Grants are funds provided by organizations, such as Vinnova, the Swedish Energy Agency and the EU, for a one-off project. They are primarily for early-stage, high-risk companies with an academic origin, based on science or research and often with a strong IPR.

Benefits

  • You don’t have to give away shares of your company, so it doesn’t dilute your shares.
  • It is essentially “free money”, as you don’t have to repay a grant.
  • It can fund important early milestones.
  • It can help you better structure your product development.

Potential drawbacks

  • The application process can be extremely time-consuming.
  • Grants often require some level of compliance and reporting, which can be quite tedious.
  • The hit rate varies between 5%-20% – most applications fail.

2. Loans

Loans to startups are often provided by for example Almi Företagspartner, especially their “Innovation loan” in early stages. Sometimes, there’s also a possibility to receive loans from banks.

Benefits

  • Helps to finance product development in early stages.
  • No dilution of shares.

Potential drawbacks

  • You must pay interest and have a possibility to pay back the loan.
  • Will affect the balance sheet as a debt and create a risk for control balance sheet.
  • Sometimes you need provide personal bail.

3. Customer financing

Another way to finance your company is through customer financing. This is a great way to let a potential customer pay for early test/pilot to develop the product further until final product is ready for launch.

Benefits

  • Creates a strong relationship with customers in an early phase.
  • Cost efficient
  • Non-dilutive
  • Can finance the product development.
  • Market credibility, as the startup gets to “borrow” some of the goodwill that the customer potentially has built up.

Potential drawbacks

  • Customers see potential disadvantages early before the product is ready
  • It can come with a “lock-in” during the pilot, preventing discussions with other interested customers
  • There is also a risk of lock-in on foreground IP in joint development projects if you lack experience in negotiating IPR clauses in the development contract.

– These three types of funding; grants, innovation loans and customer financing, are what’s often called “soft financing”. This means money with low or non-existent risk for the entrepreneur and without major requirements for return or ownership. You should use soft financing in the early stage to build value in the company before attracting private investors, says Olof Berglund, business coach at Sting.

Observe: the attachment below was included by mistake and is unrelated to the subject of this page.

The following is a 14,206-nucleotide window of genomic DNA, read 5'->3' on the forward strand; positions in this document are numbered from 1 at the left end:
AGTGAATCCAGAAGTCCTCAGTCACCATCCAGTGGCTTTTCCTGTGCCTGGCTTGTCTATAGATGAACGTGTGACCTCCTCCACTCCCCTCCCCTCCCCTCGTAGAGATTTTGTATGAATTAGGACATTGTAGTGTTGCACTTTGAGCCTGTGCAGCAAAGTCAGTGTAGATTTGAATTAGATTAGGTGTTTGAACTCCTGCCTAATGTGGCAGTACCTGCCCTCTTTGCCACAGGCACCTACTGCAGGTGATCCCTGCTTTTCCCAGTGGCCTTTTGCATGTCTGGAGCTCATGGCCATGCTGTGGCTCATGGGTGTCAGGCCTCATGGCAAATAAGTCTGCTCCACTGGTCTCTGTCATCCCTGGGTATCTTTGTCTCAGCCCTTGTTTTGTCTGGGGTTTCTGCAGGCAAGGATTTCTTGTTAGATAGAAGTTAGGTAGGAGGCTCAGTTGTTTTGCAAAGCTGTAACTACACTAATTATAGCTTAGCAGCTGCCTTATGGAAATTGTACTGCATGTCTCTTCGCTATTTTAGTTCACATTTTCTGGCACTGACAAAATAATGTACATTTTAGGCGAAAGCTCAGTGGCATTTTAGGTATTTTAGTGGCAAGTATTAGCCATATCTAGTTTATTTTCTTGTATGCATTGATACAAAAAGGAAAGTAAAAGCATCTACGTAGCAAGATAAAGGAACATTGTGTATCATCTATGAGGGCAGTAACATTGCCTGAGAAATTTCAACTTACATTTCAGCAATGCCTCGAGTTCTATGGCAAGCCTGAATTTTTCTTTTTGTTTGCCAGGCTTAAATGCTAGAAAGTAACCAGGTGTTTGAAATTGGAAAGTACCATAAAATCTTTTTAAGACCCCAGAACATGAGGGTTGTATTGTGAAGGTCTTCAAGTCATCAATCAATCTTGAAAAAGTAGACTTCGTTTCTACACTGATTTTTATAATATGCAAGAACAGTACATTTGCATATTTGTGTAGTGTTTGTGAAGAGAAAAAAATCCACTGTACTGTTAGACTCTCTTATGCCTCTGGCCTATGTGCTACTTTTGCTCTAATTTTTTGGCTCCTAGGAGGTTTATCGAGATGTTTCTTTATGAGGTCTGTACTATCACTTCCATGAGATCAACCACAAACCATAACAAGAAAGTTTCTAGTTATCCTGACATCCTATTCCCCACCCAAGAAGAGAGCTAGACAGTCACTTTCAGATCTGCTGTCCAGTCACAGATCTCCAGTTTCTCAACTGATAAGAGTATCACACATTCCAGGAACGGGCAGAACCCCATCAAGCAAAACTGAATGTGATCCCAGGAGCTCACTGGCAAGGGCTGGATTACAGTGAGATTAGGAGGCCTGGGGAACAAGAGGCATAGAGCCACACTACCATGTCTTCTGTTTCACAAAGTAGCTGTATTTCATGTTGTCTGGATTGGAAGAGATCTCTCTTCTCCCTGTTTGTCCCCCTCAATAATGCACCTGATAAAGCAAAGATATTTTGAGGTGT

Want to know how to raise funds for your startup?

Register for a free 121 session with our startup coaches. Tell us about your business and we will point you in the right direction.

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4. Crowdfunding

Crowdfunding allows many small investors to pitch in and support your startup, either just for the good cause or rewards and perks.

Benefits

  • All communications on one platform – no need to update potential investors through emails, meetings and phone calls.
  • Non-dilutive. Your investors are being rewarded with perks not equity.
  • Great way to test the market and validate your offer.
  • Your investors finance your product.
  • Can create momentum and build your market.

Possible drawbacks

  • Scammers have reduced the trust between entrepreneurs and early adopters.
  • A lot of work – to be successful you likely need a full-on launch campaign.
  • Negative feedback can be damaging.
  • The transparency and visibility of failure. Crowdfunding puts your company’s performance in full public view.

– The startups best suited for crowdfunding are in general those with tech gadgets or products with wide appeal that already have a large following of fans. It’s more difficult to explain and understand a complex medical device, for example. You also need to be a really good storyteller to break through, says Karin Ruiz, business coach at Sting.

5. Business angel financing